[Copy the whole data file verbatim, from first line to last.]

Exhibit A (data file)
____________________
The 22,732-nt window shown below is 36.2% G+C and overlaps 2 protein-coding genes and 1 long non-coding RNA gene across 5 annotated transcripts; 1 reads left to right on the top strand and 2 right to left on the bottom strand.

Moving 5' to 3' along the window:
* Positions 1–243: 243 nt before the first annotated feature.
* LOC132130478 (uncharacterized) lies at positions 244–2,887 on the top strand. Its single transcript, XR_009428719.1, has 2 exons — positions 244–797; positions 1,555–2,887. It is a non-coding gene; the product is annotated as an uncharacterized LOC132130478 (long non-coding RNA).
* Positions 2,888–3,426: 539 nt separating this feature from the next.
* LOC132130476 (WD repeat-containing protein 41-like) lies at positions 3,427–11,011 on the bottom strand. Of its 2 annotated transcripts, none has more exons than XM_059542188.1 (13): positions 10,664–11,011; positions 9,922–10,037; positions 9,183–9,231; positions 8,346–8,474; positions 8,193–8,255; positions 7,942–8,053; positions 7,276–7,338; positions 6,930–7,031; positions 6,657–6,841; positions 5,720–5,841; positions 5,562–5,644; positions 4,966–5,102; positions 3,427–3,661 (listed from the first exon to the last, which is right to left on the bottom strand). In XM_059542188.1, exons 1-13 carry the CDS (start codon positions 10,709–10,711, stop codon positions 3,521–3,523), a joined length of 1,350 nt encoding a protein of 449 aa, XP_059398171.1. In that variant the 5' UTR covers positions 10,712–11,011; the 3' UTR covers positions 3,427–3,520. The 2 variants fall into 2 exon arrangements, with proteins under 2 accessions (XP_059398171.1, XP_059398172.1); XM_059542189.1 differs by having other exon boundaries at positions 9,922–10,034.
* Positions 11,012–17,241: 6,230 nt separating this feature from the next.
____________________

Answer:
The 22,732-nt window shown below is 36.2% G+C and overlaps 2 protein-coding genes and 1 long non-coding RNA gene across 5 annotated transcripts; 1 reads left to right on the top strand and 2 right to left on the bottom strand.

Moving 5' to 3' along the window:
* Positions 1–243: 243 nt before the first annotated feature.
* LOC132130478 (uncharacterized) lies at positions 244–2,887 on the top strand. Its single transcript, XR_009428719.1, has 2 exons — positions 244–797; positions 1,555–2,887. It is a non-coding gene; the product is annotated as an uncharacterized LOC132130478 (long non-coding RNA).
* Positions 2,888–3,426: 539 nt separating this feature from the next.
* LOC132130476 (WD repeat-containing protein 41-like) lies at positions 3,427–11,011 on the bottom strand. Of its 2 annotated transcripts, none has more exons than XM_059542188.1 (13): positions 10,664–11,011; positions 9,922–10,037; positions 9,183–9,231; positions 8,346–8,474; positions 8,193–8,255; positions 7,942–8,053; positions 7,276–7,338; positions 6,930–7,031; positions 6,657–6,841; positions 5,720–5,841; positions 5,562–5,644; positions 4,966–5,102; positions 3,427–3,661 (listed from the first exon to the last, which is right to left on the bottom strand). In XM_059542188.1, exons 1-13 carry the CDS (start codon positions 10,709–10,711, stop codon positions 3,521–3,523), a joined length of 1,350 nt encoding a protein of 449 aa, XP_059398171.1. In that variant the 5' UTR covers positions 10,712–11,011; the 3' UTR covers positions 3,427–3,520. The 2 variants fall into 2 exon arrangements, with proteins under 2 accessions (XP_059398171.1, XP_059398172.1); XM_059542189.1 differs by having other exon boundaries at positions 9,922–10,034.
* Positions 11,012–17,241: 6,230 nt separating this feature from the next.